June 30, 2005
Menches You Don’t Want to Mess With
When Scot Mendelson was a kid in Brooklyn and Emil Farkas a youngster in Budapest and Toronto, some Jew-baiting neighborhood boys used to pick on them -- but not for long.
As Mendelson got bigger, the local bullies "showed some respect," and he kept right on growing until today he has been crowned by fellow weightlifters as the strongest man in the world.
Farkas' tormentors hung around his yeshiva in Toronto and grabbed his yarmulke. That is until Farkas picked up one of the lads, tossed him over his shoulder and watched the others run away.
Meeting Mendelson for the first time at his F.I.T. (Fitness Individualized Training) gym in Sherman Oaks, one hopes he is in a good mood.
At age 36, Mendelson stands 6-foot-1, weighs 330 pounds, has a 63-inch chest and a bald pate. Powerlifting USA magazine described one of his attempts at a new record in these words: "Scot Mendelson began his assault. He came out for his big opener looking like a monster ... carrying a mere 14 percent body fat. So intent and focused, the only sound he heard was the adrenaline rushing through his veins."
He is a three-times national and three-times world champion in the bench press, with an incredible best of 1,005 pounds. He comes by his 22.5-inch biceps both by arduous training and heredity. His maternal grandfather, Morris Reif, known as the "Bronxville Bomber," was Rocky Marciano's stable mate and scored 75 knockouts in 115 fights.
For the past nine years, Scot and his wife, Marcielle, herself a kung fu and weightlifting champ, have run F.I.T., first out of their home and now at a fully equipped gym. Their clients range from 40-85 years, about half men, half women, and some 90 percent are Jewish, Mendelson estimates.
The high Jewish proportion, he explains, comes from being located in an area with lots of Jews, and "I'm Jewish, so I click well with the community. Jewish people have always taken care of themselves," he adds, "and they realize that you need more than makeup and nice clothes to look good. You have to stay in shape physically and mentally."
Among his longtime satisfied customers is Dr. Uri Herscher, founder and head of the Skirball Cultural Center, who, with his wife, Myna, has a weekly training session with Mendelson.
"Scot is proud to identify as a Jew and he understands the core values," said Herscher. "It's clear that he intends never to become a victim. Scot is a taskmaster, but a gentle one."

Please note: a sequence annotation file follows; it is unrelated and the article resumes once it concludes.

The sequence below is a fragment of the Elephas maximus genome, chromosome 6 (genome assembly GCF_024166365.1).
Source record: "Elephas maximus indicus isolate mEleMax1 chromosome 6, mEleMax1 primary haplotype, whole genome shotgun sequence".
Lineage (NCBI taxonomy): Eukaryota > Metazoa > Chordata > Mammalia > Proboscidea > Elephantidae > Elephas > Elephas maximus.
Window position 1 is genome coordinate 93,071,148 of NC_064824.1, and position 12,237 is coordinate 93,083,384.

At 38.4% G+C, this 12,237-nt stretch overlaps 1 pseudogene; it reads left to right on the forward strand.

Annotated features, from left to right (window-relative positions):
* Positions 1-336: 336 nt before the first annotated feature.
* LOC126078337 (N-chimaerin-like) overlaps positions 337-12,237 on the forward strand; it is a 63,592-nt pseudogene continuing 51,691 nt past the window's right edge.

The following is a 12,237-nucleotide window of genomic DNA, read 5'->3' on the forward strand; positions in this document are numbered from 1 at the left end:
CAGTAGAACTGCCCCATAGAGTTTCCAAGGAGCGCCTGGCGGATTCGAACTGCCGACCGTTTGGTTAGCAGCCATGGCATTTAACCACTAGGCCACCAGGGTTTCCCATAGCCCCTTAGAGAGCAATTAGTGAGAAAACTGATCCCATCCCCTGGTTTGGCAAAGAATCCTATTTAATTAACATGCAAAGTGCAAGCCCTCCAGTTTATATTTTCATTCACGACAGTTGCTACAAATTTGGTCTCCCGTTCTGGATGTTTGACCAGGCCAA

The Mendelsons have three children, two girls and a boy. Scot Mendelson is teaching the oldest, 8-year old Jade, the rudiments of boxing, but with their father's and mother's genes, it's unlikely that the kids will ever be pushed around by bullies.
Emil Farkas learned early on that in this world, a Jew had better learn how to fight back.
Both his parents were Holocaust survivors, and young Emil was born in the Hungarian town of Munkacz right after World War II, and grew up in an Orthodox home.
When he was 7, young Emil started getting into fights with some of his Hungarian classmates and he decided that it would be a good idea to learn judo at the local sports club.
In 1956, after Soviet tanks crushed a short-lived uprising, the family fled and ended up in Toronto. Farkas quickly learned that anti-Semitism had preceded him across the ocean. His response was to pick up the pace of his judo classes, working out at the YMHA judo club almost every night.
A few years later, the first karate instructors arrived from Japan and Okinawa and Farkas was immediately taken by the kick and punch athleticism of the Oriental import. He became so proficient that he earned his first black belt in judo at 17, and in karate at 18.
In the mid-1960s, the Farkas family moved to Los Angeles and 19-year-old Emil looked for a job to support himself while studying at CSUN. The position he found was as bodyguard for Phil Spector.
Farkas' career started to take off in 1970. He founded, and still runs, his own school, the Beverly Hills Karate Academy. The timing was good to attract Jewish parents and their kids.
"After the Israeli victory ion 1967, tough was in, and karate started to boom," said Farkas.
At the same time, through Spector, Farkas met actors and screenwriters in Hollywood, and in short order he wrote his first ninja script. No one in Hollywood had heard of ninjas, and the deal fell through. However, as martial arts movies gained popularity, Farkas found himself in demand as a stunt and fight coordinator, training stunt doubles, and working with cinematographers on "choreographed action."
Often bored with the long waits on movie sets, Farkas broadened out into yet another direction, writing books on the martial arts, He has co-authored five books, including the authoritative "The Original Martial Arts Encyclopedia: Tradition, History, Pioneers."
As a martial arts instructor, Farkas now focuses mainly on "street-effective self defense" through Shotoka, a branch of karate that Farkas developed. His current goals are to expand the teaching of martial arts at Jewish day schools and to form an American Jewish Karate Federation.
"There's still a lot of anti-Semitism out there, and what happened in Europe can happen again," he warned. "As a Jew, you must be able to defend yourself."
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